A disaster in waiting

Jul 16, 2009

In this issue:
» Mobius on things that could cause the next big crisis
» Ex-Governor of RBI bowls a googly
» Indian pharma firms in the firing line
» China grows at a record pace
» ...and more!!
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We may not have recovered fully from the crisis that hit us last year but there are some people out there who are a step ahead and are already seeking reasons that could cause the next big crisis. Mark Mobius, the widely respected guru of emerging markets believes that derivatives and the stimulus money could well spark the next financial crisis. Speaking to Bloomberg, Mobius has opined that political pressure from investment banks and all the people that make money in derivatives will prevent adequate regulation from coming into effect thus letting it flourish unchecked.

It should be noted that the enormous write-offs of the magnitude of US$ 1.5 trillion that the world's biggest banks had to take last year was due to the excessive use of derivatives, most of it unregulated. Although governments are trying their best to introduce more regulation, banks seem to lobbying hard against any change that would prevent them from taking the risks they took some time ago.

Mobius also noted that a 'very bad' crisis may emerge within a few years as stimulus money to the tune of US$ 2 trillion globally would add to more liquidity and hence, financial volatility. The emerging markets guru has also predicted a number of short, dramatic corrections in stock markets in the short term, saying that corrections of the order of 15 to 20% are nothing when there is uncertainty all around.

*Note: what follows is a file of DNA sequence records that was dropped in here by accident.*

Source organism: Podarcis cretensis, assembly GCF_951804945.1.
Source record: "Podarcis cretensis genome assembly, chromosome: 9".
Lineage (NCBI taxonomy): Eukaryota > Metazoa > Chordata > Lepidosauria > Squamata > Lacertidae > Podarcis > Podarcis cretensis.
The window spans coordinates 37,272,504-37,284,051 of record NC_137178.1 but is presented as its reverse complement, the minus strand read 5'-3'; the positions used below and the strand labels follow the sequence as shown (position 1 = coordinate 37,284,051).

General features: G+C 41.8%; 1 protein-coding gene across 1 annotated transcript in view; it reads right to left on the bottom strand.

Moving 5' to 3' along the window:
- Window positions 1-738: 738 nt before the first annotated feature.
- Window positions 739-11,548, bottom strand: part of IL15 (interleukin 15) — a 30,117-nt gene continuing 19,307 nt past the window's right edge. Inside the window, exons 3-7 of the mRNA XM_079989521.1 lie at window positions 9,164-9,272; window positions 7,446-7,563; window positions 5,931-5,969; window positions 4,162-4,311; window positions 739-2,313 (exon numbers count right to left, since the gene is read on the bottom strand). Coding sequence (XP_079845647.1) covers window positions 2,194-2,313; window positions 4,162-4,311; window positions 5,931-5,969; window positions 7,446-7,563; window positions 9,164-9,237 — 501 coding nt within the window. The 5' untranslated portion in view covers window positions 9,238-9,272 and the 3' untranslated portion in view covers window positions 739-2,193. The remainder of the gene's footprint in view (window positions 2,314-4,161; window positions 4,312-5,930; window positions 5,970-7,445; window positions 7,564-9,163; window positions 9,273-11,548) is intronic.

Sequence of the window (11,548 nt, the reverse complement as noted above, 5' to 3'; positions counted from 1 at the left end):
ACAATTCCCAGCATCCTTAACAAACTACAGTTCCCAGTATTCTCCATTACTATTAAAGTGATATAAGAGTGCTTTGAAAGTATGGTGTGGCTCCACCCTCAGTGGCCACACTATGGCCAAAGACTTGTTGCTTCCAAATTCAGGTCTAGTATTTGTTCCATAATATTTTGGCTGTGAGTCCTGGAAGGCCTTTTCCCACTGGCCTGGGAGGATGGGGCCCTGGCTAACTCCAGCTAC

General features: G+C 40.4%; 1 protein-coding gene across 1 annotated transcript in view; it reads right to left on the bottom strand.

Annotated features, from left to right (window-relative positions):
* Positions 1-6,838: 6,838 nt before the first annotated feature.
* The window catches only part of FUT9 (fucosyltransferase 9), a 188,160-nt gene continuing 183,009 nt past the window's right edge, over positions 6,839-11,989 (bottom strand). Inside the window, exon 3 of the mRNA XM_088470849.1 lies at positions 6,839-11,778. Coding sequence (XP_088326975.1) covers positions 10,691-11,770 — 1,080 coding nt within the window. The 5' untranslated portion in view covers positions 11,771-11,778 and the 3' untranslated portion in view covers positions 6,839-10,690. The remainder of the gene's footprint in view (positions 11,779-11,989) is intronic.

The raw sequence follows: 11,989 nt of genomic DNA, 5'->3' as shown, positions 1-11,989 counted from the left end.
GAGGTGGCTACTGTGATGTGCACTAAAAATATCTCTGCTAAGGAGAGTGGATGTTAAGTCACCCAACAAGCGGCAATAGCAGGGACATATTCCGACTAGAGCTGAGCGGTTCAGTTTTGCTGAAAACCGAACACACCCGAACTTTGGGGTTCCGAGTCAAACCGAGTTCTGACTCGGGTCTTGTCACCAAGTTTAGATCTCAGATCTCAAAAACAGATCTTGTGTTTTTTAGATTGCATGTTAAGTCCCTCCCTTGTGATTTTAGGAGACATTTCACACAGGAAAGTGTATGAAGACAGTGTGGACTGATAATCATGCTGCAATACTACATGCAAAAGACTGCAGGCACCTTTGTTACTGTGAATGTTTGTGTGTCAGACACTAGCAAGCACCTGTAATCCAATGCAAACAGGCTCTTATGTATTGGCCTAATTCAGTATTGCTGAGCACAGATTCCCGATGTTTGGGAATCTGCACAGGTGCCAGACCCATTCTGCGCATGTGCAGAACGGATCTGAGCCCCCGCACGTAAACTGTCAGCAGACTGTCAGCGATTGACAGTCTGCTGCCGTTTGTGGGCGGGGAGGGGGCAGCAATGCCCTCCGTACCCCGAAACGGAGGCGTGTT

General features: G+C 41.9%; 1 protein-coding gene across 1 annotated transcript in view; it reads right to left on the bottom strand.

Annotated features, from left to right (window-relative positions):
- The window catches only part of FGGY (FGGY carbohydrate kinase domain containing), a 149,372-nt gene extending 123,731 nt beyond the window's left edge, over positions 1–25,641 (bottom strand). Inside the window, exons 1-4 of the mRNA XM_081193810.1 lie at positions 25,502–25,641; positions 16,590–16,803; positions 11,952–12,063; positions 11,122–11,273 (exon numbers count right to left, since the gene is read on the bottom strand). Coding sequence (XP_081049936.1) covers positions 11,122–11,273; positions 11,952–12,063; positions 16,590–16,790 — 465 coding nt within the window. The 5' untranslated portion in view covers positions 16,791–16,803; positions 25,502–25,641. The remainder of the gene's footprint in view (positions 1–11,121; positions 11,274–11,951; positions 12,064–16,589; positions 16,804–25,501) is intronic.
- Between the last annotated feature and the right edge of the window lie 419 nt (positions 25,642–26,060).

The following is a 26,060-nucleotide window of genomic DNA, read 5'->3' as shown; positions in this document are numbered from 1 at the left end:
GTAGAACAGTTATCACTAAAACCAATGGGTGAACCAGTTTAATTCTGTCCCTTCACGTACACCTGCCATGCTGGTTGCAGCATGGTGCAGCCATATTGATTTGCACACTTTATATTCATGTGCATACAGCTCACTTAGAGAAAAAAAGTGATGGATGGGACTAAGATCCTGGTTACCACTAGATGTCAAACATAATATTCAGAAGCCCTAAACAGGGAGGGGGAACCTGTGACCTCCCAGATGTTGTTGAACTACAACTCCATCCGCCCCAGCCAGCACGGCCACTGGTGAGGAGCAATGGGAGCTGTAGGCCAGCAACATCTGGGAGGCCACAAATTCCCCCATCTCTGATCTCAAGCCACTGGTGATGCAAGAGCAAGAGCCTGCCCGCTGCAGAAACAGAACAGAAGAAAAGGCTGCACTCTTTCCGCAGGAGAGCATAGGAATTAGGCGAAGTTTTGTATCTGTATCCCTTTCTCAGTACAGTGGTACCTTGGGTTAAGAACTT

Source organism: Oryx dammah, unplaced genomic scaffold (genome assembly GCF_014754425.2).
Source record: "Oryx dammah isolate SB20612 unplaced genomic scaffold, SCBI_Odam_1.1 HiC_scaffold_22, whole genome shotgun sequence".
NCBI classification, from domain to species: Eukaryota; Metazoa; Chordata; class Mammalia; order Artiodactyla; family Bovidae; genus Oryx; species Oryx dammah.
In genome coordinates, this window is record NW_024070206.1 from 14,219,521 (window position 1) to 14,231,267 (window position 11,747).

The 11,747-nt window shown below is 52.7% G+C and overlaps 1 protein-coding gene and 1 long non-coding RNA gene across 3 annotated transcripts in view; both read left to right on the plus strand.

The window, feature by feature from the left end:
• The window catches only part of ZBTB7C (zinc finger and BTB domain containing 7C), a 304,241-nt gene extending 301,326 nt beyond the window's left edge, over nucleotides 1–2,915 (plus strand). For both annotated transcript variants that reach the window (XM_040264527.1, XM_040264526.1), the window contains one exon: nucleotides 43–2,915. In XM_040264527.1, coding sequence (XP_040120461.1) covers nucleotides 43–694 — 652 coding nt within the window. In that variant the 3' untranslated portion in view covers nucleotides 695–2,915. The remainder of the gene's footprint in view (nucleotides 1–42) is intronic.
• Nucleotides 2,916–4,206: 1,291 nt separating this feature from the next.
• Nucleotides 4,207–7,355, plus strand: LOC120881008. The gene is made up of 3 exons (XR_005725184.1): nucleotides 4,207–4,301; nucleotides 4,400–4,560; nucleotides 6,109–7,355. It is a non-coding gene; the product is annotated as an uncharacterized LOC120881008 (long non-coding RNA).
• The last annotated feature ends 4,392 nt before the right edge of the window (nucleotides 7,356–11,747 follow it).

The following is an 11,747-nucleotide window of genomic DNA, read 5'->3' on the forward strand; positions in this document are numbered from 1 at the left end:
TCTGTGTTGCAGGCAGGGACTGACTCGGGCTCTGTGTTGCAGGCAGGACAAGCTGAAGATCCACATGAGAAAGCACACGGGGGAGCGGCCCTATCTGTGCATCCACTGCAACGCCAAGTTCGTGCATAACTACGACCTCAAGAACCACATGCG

Chart of the day
The financial crisis, which was sparked off by the US subprime mortgage market, has really taken a toll on the global economic growth. As this chart suggests, economies around the world have gone into a tailspin, with the advanced nations taking a real big knock. Average GDP growth for this class of nations is expected to dip by around 3.7% during 2009, as projected by the IMF. Compared to this, emerging nations are expected to see growth fall down to 1.6% level, from almost 6% in 2008.

Data source: IMF's World Economic Outlook, 2009

Bimal Jalan, the former RBI Governor seemed to have bowled a big googly when he put the government in a spot of embarrassment while talking about the issue of delay in completion of power projects. Mr. Jalan, who is also the member of Rajya Sabha must have indeed raised some heckles when he pointed out that a system that is able to complete a massive exercise like the elections on time is unable to meet the deadline on a power project.

He further added that the government perhaps needs to create a delivery mechanism that was at arm's length to ministries, the almost spotless working of the Election Commission being a case in point. He wondered why we can't make one minister accountable for one project rather than involving large number of ministries in every project.

Jalan did not stop here. He also made a mention of the recent report of the Planning Commission, which found out that for every one rupee that reaches a BPL (Below Poverty Line) household, the government spends Rs 3.35 on the logistics, leading to colossal wastage of tax payers' money.

Indeed, as we believe and as he himself put it, "We need to make some fundamental reforms in the way we run our ministries."